I love the races that the NYRR puts on, but as an organization they leave so much be desired. They have the worst communications staff and so little respect for the membership, I wanted to spend some time this year running non-nyrr races in order to keep from giving NYRR too much of my money and implied support.

While I consider this goal achieved, I wish I had run a few more small races. They are so much more fun than the giant NYRR stampedes. I ran an 8k in New Jersey put on by CGI racing, my new favorite race organizer (good post-race food and free race photos) and returned to my old home town for a 5k to benefit the Commack Volunteer Ambulance Corp. When running as a kid, I saw the inside of more than one of their ambulances as I traveled from a race to the hospital after yet another stupid running injury so it felt good to return and give them some support all these years later.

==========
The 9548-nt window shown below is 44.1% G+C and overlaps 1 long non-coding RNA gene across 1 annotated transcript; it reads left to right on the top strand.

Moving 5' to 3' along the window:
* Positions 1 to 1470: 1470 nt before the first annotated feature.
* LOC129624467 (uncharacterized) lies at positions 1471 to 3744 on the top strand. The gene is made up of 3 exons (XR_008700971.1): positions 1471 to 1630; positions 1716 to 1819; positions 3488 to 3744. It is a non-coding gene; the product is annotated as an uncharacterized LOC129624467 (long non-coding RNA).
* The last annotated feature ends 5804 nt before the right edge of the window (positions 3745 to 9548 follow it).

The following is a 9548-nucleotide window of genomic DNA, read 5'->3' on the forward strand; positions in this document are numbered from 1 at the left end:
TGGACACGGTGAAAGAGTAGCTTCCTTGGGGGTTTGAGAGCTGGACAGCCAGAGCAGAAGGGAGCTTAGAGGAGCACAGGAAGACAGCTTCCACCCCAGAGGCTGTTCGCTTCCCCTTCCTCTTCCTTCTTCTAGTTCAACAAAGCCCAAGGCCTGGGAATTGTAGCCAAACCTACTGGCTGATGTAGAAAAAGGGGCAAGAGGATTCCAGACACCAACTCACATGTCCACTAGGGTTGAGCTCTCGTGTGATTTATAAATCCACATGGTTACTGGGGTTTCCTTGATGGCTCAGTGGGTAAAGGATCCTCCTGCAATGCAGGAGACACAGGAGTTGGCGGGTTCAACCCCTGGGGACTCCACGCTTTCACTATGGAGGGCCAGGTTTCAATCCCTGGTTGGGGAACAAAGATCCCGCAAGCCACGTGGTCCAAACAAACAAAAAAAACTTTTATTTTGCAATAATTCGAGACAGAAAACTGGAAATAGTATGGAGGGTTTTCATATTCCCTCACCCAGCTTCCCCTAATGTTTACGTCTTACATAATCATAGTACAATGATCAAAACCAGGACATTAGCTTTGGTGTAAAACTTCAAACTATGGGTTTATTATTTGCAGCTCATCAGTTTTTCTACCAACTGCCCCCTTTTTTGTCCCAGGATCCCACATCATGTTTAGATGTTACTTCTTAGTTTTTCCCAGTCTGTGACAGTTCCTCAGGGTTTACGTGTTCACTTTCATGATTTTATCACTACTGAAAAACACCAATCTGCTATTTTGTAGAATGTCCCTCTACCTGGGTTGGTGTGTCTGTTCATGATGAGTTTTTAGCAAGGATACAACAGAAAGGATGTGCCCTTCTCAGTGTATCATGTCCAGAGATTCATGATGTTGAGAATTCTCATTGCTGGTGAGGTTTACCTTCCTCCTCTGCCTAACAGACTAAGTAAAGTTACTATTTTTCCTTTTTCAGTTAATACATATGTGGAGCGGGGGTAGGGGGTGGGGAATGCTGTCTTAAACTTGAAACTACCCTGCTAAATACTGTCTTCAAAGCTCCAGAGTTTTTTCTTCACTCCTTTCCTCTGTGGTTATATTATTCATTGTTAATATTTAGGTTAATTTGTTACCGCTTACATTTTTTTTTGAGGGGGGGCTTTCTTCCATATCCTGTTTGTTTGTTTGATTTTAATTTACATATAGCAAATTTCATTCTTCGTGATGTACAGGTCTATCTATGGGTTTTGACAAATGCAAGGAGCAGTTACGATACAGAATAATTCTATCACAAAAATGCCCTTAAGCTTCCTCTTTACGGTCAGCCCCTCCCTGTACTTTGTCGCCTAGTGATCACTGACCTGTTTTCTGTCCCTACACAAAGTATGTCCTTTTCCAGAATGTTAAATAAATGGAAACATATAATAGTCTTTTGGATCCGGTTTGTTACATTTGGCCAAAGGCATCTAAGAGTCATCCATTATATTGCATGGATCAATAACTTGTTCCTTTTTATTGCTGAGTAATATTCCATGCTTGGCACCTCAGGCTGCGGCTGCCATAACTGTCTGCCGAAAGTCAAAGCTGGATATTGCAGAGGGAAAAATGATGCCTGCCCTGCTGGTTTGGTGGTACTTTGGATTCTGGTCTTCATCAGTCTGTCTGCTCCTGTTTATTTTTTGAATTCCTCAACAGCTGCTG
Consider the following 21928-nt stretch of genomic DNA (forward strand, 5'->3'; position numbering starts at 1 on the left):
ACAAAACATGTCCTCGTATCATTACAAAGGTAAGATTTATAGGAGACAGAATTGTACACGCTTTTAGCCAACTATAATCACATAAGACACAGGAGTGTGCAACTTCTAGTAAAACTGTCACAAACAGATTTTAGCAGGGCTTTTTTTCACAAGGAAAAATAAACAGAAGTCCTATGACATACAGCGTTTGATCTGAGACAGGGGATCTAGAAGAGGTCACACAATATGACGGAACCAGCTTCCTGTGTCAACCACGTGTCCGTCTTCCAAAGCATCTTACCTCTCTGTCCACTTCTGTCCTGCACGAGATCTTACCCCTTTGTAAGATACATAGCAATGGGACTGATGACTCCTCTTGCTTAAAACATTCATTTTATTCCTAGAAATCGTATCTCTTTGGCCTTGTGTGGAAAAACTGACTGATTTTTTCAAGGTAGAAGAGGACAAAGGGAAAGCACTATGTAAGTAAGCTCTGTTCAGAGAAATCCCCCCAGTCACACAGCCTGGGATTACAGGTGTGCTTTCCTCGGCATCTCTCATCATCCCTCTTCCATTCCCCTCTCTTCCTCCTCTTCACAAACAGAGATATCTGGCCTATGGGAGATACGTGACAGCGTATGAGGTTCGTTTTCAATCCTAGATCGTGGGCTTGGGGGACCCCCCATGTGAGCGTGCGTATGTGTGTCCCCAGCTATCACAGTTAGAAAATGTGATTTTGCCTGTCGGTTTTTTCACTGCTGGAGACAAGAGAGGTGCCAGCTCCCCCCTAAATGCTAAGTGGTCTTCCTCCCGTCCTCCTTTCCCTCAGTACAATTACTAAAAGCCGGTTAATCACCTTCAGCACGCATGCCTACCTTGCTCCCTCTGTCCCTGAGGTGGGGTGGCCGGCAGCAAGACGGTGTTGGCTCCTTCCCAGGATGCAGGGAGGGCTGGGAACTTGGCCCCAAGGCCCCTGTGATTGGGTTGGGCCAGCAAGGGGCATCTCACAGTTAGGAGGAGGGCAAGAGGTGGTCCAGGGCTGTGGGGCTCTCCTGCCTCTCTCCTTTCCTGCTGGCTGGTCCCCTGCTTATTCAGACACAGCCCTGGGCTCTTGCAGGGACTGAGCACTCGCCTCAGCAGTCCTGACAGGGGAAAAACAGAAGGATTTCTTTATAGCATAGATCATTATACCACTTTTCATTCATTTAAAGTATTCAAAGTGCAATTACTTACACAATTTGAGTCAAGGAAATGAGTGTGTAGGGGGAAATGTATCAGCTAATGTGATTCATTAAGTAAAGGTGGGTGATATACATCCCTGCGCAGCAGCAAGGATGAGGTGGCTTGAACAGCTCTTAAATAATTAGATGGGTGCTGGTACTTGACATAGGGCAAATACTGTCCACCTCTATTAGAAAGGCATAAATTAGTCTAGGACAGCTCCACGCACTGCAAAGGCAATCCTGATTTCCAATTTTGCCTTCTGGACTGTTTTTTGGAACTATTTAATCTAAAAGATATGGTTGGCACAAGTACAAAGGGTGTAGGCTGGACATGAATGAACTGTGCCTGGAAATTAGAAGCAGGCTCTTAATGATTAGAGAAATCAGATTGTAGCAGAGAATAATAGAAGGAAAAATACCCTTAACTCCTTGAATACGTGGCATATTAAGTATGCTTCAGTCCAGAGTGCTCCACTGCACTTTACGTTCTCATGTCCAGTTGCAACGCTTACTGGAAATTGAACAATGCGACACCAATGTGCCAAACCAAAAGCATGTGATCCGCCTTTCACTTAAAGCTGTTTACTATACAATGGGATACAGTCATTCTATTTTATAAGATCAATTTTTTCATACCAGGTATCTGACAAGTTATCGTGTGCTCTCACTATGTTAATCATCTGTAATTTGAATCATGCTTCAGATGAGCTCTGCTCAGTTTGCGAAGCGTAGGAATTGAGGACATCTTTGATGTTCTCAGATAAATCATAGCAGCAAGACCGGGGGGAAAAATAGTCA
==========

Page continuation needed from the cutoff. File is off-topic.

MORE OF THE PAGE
hit 60% age grade percentage in a race longer than 3 miles
In 2012 I managed to hit 64.6% in the 5th Ave Mile, but for longer races I had been stuck in the mid to high 50s. 60% is the line that defines what they call "local class" which is supposed to mean that you are good enough to place (be one of the first 3 finishers) in your age group at local races (but my local races are full of local, regional, national and world class runners).

This year, I broke past 60% in two 5k races and an 8k. I came really close in a 10k as well (59.31%). Mission accomplished.

finish top 10% for my age group in at least 1 race (and if possible place in my age group)
This goal sorta went in hand with the 60% age grade goal and the plan to run smaller races. Races in the City are so full of world class runners that I don't stand a chance of seeing the front of the pack.